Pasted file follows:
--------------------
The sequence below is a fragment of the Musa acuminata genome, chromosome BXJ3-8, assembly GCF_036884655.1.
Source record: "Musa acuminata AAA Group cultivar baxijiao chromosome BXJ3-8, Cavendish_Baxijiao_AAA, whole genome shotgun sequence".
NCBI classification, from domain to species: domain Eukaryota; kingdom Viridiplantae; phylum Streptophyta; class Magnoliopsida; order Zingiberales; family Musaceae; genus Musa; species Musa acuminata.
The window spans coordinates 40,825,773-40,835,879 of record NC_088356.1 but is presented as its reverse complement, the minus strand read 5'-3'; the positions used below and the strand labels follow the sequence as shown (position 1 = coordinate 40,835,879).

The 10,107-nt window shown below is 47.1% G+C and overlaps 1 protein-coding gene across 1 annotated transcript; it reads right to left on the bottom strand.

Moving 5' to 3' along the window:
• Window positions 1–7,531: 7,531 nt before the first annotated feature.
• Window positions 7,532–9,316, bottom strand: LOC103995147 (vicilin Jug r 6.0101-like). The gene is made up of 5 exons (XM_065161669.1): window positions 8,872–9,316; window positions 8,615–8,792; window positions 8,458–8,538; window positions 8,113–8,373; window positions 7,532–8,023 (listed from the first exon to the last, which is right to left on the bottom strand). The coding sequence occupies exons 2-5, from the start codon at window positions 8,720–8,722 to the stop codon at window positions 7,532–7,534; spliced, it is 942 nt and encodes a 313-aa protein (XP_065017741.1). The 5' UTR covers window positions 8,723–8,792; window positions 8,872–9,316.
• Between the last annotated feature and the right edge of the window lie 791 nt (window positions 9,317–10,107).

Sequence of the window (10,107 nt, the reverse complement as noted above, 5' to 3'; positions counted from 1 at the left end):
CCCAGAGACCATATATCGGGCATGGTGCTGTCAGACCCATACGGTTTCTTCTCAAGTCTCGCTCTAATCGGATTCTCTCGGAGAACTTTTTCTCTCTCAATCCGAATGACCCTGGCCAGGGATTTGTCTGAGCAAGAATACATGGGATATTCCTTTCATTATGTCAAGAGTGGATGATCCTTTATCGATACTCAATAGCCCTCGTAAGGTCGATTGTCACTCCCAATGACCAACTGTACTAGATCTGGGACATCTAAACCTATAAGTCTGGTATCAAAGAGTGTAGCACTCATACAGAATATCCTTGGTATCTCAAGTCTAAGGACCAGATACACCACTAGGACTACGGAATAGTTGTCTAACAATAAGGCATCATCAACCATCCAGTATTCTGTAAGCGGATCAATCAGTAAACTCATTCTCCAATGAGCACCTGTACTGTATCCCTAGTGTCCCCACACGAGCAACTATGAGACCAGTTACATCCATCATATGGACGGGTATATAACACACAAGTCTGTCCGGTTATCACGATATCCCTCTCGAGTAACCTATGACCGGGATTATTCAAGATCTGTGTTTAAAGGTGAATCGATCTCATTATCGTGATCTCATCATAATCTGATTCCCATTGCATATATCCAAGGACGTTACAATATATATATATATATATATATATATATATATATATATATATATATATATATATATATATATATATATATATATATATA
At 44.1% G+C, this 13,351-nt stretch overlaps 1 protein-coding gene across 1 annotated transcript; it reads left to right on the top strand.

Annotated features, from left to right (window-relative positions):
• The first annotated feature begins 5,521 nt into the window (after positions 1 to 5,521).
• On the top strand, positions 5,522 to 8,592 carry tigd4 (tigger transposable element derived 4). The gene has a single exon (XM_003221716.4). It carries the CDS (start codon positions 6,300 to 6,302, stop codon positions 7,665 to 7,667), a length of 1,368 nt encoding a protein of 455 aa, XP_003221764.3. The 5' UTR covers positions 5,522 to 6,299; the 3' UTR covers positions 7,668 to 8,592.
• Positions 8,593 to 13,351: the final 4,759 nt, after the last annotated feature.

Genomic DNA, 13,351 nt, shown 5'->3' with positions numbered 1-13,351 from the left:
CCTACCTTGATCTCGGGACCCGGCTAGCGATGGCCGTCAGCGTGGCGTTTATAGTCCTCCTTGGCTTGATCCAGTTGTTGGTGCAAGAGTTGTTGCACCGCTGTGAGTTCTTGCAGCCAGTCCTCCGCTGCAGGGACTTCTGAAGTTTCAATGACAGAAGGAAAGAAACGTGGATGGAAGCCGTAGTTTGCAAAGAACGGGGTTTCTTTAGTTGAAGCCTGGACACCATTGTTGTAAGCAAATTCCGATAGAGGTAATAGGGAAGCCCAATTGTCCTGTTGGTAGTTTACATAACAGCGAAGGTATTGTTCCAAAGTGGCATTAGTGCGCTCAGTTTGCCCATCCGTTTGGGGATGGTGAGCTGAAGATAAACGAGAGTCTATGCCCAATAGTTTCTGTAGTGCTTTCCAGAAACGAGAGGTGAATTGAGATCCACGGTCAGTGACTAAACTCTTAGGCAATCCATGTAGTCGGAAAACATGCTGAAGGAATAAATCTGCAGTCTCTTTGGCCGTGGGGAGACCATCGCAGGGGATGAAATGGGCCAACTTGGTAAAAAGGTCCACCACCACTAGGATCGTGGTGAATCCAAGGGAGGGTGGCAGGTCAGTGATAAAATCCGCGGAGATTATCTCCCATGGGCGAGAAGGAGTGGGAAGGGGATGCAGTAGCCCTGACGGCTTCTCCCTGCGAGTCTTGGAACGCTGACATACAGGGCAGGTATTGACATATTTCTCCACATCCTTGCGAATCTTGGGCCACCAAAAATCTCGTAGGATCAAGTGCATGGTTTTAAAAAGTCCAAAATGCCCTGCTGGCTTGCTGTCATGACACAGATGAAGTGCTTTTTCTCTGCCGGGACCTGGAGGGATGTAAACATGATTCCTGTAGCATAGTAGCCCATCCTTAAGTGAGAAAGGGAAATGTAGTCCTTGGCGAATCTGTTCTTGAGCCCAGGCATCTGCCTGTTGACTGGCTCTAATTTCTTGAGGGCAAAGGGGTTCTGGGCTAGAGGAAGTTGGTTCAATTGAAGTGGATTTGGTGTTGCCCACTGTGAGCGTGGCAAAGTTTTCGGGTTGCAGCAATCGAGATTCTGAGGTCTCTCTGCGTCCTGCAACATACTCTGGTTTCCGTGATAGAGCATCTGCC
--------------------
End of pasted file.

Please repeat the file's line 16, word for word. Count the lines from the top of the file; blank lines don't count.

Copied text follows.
• Positions 8,593 to 13,351: the final 4,759 nt, after the last annotated feature.